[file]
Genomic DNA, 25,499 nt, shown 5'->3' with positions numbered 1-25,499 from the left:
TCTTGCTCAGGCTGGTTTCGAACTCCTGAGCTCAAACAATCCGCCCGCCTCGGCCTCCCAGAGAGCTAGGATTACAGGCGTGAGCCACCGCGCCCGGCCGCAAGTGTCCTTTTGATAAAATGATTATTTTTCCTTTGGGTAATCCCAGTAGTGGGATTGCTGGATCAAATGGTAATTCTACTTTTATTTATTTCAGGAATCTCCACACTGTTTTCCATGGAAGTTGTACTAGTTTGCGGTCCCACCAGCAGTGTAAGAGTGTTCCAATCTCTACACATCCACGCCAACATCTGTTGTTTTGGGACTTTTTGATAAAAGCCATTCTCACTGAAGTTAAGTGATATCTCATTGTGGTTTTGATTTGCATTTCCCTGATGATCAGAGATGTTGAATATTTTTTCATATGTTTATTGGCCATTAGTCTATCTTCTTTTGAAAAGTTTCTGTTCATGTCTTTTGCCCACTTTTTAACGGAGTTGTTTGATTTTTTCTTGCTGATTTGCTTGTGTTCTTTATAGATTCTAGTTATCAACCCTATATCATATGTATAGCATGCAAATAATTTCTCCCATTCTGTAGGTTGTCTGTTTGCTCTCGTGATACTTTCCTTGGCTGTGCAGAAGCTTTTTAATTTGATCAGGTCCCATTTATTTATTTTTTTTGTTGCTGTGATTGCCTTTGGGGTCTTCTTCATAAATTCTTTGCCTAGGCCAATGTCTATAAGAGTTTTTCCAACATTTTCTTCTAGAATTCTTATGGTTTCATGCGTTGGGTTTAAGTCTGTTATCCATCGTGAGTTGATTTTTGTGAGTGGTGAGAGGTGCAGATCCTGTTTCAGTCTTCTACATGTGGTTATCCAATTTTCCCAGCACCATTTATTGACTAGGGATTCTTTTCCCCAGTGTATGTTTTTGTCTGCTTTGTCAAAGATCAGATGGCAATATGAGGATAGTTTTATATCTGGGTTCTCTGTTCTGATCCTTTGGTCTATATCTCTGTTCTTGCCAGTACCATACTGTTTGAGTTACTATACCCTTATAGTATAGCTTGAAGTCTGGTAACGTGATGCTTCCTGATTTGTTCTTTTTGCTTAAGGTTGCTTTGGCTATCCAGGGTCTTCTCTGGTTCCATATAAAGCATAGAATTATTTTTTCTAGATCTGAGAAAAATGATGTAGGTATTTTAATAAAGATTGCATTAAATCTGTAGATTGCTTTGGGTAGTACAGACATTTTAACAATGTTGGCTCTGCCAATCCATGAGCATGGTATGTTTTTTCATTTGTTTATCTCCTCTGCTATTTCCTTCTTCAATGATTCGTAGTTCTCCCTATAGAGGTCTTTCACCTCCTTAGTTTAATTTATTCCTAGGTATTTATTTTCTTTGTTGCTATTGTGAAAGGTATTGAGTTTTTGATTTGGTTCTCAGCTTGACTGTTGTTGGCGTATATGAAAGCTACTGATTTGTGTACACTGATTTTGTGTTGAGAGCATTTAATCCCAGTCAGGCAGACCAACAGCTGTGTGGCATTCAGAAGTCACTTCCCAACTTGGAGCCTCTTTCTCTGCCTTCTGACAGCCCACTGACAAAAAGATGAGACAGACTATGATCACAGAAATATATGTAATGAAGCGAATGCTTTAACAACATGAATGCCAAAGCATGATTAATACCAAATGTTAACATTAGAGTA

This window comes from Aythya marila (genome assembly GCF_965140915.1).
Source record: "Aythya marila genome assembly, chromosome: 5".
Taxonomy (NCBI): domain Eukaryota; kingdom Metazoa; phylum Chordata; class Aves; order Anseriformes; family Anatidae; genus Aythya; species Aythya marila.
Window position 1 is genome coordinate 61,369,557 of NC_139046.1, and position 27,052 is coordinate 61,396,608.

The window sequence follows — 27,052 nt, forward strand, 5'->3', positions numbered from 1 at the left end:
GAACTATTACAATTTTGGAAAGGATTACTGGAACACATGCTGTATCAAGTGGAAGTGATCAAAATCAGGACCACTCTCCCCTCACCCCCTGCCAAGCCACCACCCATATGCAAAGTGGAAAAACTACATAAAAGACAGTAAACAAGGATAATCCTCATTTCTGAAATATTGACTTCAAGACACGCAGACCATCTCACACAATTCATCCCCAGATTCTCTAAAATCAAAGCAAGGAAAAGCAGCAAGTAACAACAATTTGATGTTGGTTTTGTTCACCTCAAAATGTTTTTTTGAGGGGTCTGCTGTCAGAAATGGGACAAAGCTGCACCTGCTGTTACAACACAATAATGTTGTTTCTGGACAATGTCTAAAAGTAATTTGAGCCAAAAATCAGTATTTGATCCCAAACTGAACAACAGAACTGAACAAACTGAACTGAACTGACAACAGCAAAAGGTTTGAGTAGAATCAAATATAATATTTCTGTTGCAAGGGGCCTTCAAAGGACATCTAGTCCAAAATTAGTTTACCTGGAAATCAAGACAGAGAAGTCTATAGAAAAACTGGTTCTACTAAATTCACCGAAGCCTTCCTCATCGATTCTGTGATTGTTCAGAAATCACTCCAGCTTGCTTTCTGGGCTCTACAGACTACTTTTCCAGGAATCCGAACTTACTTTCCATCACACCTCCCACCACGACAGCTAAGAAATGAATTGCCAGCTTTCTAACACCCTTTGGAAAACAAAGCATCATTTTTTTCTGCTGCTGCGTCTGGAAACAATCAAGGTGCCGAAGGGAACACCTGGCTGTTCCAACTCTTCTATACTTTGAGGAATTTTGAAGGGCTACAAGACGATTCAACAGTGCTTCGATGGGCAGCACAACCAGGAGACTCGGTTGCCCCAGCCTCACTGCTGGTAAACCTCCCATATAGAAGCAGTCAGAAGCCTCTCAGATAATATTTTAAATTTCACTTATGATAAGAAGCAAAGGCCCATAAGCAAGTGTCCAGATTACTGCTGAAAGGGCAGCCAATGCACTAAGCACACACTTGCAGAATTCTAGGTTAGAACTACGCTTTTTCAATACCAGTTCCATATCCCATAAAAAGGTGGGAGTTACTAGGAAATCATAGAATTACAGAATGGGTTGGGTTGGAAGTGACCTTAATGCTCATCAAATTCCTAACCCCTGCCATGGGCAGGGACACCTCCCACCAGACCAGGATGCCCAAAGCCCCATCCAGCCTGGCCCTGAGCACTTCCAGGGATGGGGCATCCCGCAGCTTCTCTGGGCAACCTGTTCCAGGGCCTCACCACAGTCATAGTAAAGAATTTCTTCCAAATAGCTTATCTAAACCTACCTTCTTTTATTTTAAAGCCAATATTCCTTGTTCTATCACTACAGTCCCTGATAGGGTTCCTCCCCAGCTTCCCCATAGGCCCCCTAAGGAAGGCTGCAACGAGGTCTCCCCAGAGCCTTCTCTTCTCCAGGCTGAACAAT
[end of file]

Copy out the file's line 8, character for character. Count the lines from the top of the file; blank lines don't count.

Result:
GAACTATTACAATTTTGGAAAGGATTACTGGAACACATGCTGTATCAAGTGGAAGTGATCAAAATCAGGACCACTCTCCCCTCACCCCCTGCCAAGCCACCACCCATATGCAAAGTGGAAAAACTACATAAAAGACAGTAAACAAGGATAATCCTCATTTCTGAAATATTGACTTCAAGACACGCAGACCATCTCACACAATTCATCCCCAGATTCTCTAAAATCAAAGCAAGGAAAAGCAGCAAGTAACAACAATTTGATGTTGGTTTTGTTCACCTCAAAATGTTTTTTTGAGGGGTCTGCTGTCAGAAATGGGACAAAGCTGCACCTGCTGTTACAACACAATAATGTTGTTTCTGGACAATGTCTAAAAGTAATTTGAGCCAAAAATCAGTATTTGATCCCAAACTGAACAACAGAACTGAACAAACTGAACTGAACTGACAACAGCAAAAGGTTTGAGTAGAATCAAATATAATATTTCTGTTGCAAGGGGCCTTCAAAGGACATCTAGTCCAAAATTAGTTTACCTGGAAATCAAGACAGAGAAGTCTATAGAAAAACTGGTTCTACTAAATTCACCGAAGCCTTCCTCATCGATTCTGTGATTGTTCAGAAATCACTCCAGCTTGCTTTCTGGGCTCTACAGACTACTTTTCCAGGAATCCGAACTTACTTTCCATCACACCTCCCACCACGACAGCTAAGAAATGAATTGCCAGCTTTCTAACACCCTTTGGAAAACAAAGCATCATTTTTTTCTGCTGCTGCGTCTGGAAACAATCAAGGTGCCGAAGGGAACACCTGGCTGTTCCAACTCTTCTATACTTTGAGGAATTTTGAAGGGCTACAAGACGATTCAACAGTGCTTCGATGGGCAGCACAACCAGGAGACTCGGTTGCCCCAGCCTCACTGCTGGTAAACCTCCCATATAGAAGCAGTCAGAAGCCTCTCAGATAATATTTTAAATTTCACTTATGATAAGAAGCAAAGGCCCATAAGCAAGTGTCCAGATTACTGCTGAAAGGGCAGCCAATGCACTAAGCACACACTTGCAGAATTCTAGGTTAGAACTACGCTTTTTCAATACCAGTTCCATATCCCATAAAAAGGTGGGAGTTACTAGGAAATCATAGAATTACAGAATGGGTTGGGTTGGAAGTGACCTTAATGCTCATCAAATTCCTAACCCCTGCCATGGGCAGGGACACCTCCCACCAGACCAGGATGCCCAAAGCCCCATCCAGCCTGGCCCTGAGCACTTCCAGGGATGGGGCATCCCGCAGCTTCTCTGGGCAACCTGTTCCAGGGCCTCACCACAGTCATAGTAAAGAATTTCTTCCAAATAGCTTATCTAAACCTACCTTCTTTTATTTTAAAGCCAATATTCCTTGTTCTATCACTACAGTCCCTGATAGGGTTCCTCCCCAGCTTCCCCATAGGCCCCCTAAGGAAGGCTGCAACGAGGTCTCCCCAGAGCCTTCTCTTCTCCAGGCTGAACAAT